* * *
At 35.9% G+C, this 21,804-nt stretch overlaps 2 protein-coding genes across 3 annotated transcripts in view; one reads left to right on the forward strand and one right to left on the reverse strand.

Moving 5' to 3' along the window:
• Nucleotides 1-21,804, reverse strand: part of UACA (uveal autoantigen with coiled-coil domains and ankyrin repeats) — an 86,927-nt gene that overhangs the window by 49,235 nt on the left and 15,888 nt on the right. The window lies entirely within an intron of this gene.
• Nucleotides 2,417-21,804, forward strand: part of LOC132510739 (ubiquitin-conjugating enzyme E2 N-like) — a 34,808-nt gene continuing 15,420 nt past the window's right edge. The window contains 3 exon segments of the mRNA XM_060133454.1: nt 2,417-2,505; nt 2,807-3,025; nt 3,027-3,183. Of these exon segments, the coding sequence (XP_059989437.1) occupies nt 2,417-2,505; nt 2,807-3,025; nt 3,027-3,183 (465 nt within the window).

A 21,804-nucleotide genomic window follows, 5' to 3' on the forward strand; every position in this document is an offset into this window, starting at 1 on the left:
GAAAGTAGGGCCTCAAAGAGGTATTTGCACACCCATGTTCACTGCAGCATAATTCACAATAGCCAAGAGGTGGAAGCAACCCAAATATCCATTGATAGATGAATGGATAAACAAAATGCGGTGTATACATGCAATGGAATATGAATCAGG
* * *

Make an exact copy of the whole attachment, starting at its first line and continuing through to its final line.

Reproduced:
At 35.9% G+C, this 21,804-nt stretch overlaps 2 protein-coding genes across 3 annotated transcripts in view; one reads left to right on the forward strand and one right to left on the reverse strand.

Moving 5' to 3' along the window:
• Nucleotides 1-21,804, reverse strand: part of UACA (uveal autoantigen with coiled-coil domains and ankyrin repeats) — an 86,927-nt gene that overhangs the window by 49,235 nt on the left and 15,888 nt on the right. The window lies entirely within an intron of this gene.
• Nucleotides 2,417-21,804, forward strand: part of LOC132510739 (ubiquitin-conjugating enzyme E2 N-like) — a 34,808-nt gene continuing 15,420 nt past the window's right edge. The window contains 3 exon segments of the mRNA XM_060133454.1: nt 2,417-2,505; nt 2,807-3,025; nt 3,027-3,183. Of these exon segments, the coding sequence (XP_059989437.1) occupies nt 2,417-2,505; nt 2,807-3,025; nt 3,027-3,183 (465 nt within the window).

A 21,804-nucleotide genomic window follows, 5' to 3' on the forward strand; every position in this document is an offset into this window, starting at 1 on the left:
GAAAGTAGGGCCTCAAAGAGGTATTTGCACACCCATGTTCACTGCAGCATAATTCACAATAGCCAAGAGGTGGAAGCAACCCAAATATCCATTGATAGATGAATGGATAAACAAAATGCGGTGTATACATGCAATGGAATATGAATCAGG